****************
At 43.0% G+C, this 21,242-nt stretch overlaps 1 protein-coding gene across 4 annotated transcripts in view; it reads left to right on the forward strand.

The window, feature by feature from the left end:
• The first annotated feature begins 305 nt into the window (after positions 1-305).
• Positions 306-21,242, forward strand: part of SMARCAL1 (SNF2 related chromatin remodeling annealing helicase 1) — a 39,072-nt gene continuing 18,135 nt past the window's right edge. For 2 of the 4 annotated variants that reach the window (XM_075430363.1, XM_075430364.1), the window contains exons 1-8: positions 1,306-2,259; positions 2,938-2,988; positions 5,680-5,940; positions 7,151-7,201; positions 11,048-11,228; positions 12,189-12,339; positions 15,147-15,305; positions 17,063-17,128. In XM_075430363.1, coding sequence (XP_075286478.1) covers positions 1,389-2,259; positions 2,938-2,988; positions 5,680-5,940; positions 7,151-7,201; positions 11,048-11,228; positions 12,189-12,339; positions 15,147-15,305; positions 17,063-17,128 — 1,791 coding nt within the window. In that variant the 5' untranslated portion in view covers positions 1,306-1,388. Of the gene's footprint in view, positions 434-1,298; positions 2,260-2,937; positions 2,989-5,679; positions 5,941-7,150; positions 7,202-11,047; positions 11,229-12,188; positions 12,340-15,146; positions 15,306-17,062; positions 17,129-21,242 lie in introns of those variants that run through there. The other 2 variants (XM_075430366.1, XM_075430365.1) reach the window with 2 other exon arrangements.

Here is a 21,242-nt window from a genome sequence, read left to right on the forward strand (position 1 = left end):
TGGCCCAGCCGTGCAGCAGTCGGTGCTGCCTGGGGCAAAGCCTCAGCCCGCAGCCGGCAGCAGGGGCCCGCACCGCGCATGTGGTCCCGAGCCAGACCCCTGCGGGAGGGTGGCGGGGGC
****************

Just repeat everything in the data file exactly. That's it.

At 43.0% G+C, this 21,242-nt stretch overlaps 1 protein-coding gene across 4 annotated transcripts in view; it reads left to right on the forward strand.

The window, feature by feature from the left end:
• The first annotated feature begins 305 nt into the window (after positions 1-305).
• Positions 306-21,242, forward strand: part of SMARCAL1 (SNF2 related chromatin remodeling annealing helicase 1) — a 39,072-nt gene continuing 18,135 nt past the window's right edge. For 2 of the 4 annotated variants that reach the window (XM_075430363.1, XM_075430364.1), the window contains exons 1-8: positions 1,306-2,259; positions 2,938-2,988; positions 5,680-5,940; positions 7,151-7,201; positions 11,048-11,228; positions 12,189-12,339; positions 15,147-15,305; positions 17,063-17,128. In XM_075430363.1, coding sequence (XP_075286478.1) covers positions 1,389-2,259; positions 2,938-2,988; positions 5,680-5,940; positions 7,151-7,201; positions 11,048-11,228; positions 12,189-12,339; positions 15,147-15,305; positions 17,063-17,128 — 1,791 coding nt within the window. In that variant the 5' untranslated portion in view covers positions 1,306-1,388. Of the gene's footprint in view, positions 434-1,298; positions 2,260-2,937; positions 2,989-5,679; positions 5,941-7,150; positions 7,202-11,047; positions 11,229-12,188; positions 12,340-15,146; positions 15,306-17,062; positions 17,129-21,242 lie in introns of those variants that run through there. The other 2 variants (XM_075430366.1, XM_075430365.1) reach the window with 2 other exon arrangements.

Here is a 21,242-nt window from a genome sequence, read left to right on the forward strand (position 1 = left end):
TGGCCCAGCCGTGCAGCAGTCGGTGCTGCCTGGGGCAAAGCCTCAGCCCGCAGCCGGCAGCAGGGGCCCGCACCGCGCATGTGGTCCCGAGCCAGACCCCTGCGGGAGGGTGGCGGGGGC